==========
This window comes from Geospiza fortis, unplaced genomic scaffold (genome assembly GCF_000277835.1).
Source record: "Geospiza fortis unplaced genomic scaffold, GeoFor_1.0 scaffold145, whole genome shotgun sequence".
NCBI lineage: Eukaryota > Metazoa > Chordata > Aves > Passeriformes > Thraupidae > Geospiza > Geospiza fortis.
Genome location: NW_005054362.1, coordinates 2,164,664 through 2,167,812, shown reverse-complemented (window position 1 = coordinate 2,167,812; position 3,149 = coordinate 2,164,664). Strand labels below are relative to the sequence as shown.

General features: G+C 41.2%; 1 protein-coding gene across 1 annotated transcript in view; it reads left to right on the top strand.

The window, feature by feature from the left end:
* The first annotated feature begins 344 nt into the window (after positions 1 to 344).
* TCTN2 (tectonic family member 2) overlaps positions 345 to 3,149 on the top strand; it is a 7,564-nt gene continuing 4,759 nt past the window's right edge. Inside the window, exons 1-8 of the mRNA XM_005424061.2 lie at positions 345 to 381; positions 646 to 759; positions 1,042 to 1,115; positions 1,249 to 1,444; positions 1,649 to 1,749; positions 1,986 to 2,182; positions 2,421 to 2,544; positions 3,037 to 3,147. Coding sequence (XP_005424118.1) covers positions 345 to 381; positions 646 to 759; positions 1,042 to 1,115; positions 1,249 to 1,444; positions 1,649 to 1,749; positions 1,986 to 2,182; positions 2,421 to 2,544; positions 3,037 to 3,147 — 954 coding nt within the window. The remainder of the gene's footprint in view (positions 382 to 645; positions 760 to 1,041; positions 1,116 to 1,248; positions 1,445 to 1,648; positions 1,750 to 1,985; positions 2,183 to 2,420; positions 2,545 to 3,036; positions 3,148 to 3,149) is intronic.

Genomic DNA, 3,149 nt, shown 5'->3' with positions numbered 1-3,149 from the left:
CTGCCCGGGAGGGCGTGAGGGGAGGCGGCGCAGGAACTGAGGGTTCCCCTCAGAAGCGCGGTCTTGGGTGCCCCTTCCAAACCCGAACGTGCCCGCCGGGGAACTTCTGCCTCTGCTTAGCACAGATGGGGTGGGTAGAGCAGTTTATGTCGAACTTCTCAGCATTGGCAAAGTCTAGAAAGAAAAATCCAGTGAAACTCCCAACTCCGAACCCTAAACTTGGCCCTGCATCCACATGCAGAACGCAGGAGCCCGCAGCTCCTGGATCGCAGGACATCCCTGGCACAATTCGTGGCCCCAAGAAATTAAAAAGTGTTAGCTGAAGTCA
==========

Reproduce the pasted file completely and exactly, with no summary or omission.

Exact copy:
This window comes from Geospiza fortis, unplaced genomic scaffold (genome assembly GCF_000277835.1).
Source record: "Geospiza fortis unplaced genomic scaffold, GeoFor_1.0 scaffold145, whole genome shotgun sequence".
NCBI lineage: Eukaryota > Metazoa > Chordata > Aves > Passeriformes > Thraupidae > Geospiza > Geospiza fortis.
Genome location: NW_005054362.1, coordinates 2,164,664 through 2,167,812, shown reverse-complemented (window position 1 = coordinate 2,167,812; position 3,149 = coordinate 2,164,664). Strand labels below are relative to the sequence as shown.

General features: G+C 41.2%; 1 protein-coding gene across 1 annotated transcript in view; it reads left to right on the top strand.

The window, feature by feature from the left end:
* The first annotated feature begins 344 nt into the window (after positions 1 to 344).
* TCTN2 (tectonic family member 2) overlaps positions 345 to 3,149 on the top strand; it is a 7,564-nt gene continuing 4,759 nt past the window's right edge. Inside the window, exons 1-8 of the mRNA XM_005424061.2 lie at positions 345 to 381; positions 646 to 759; positions 1,042 to 1,115; positions 1,249 to 1,444; positions 1,649 to 1,749; positions 1,986 to 2,182; positions 2,421 to 2,544; positions 3,037 to 3,147. Coding sequence (XP_005424118.1) covers positions 345 to 381; positions 646 to 759; positions 1,042 to 1,115; positions 1,249 to 1,444; positions 1,649 to 1,749; positions 1,986 to 2,182; positions 2,421 to 2,544; positions 3,037 to 3,147 — 954 coding nt within the window. The remainder of the gene's footprint in view (positions 382 to 645; positions 760 to 1,041; positions 1,116 to 1,248; positions 1,445 to 1,648; positions 1,750 to 1,985; positions 2,183 to 2,420; positions 2,545 to 3,036; positions 3,148 to 3,149) is intronic.

Genomic DNA, 3,149 nt, shown 5'->3' with positions numbered 1-3,149 from the left:
CTGCCCGGGAGGGCGTGAGGGGAGGCGGCGCAGGAACTGAGGGTTCCCCTCAGAAGCGCGGTCTTGGGTGCCCCTTCCAAACCCGAACGTGCCCGCCGGGGAACTTCTGCCTCTGCTTAGCACAGATGGGGTGGGTAGAGCAGTTTATGTCGAACTTCTCAGCATTGGCAAAGTCTAGAAAGAAAAATCCAGTGAAACTCCCAACTCCGAACCCTAAACTTGGCCCTGCATCCACATGCAGAACGCAGGAGCCCGCAGCTCCTGGATCGCAGGACATCCCTGGCACAATTCGTGGCCCCAAGAAATTAAAAAGTGTTAGCTGAAGTCA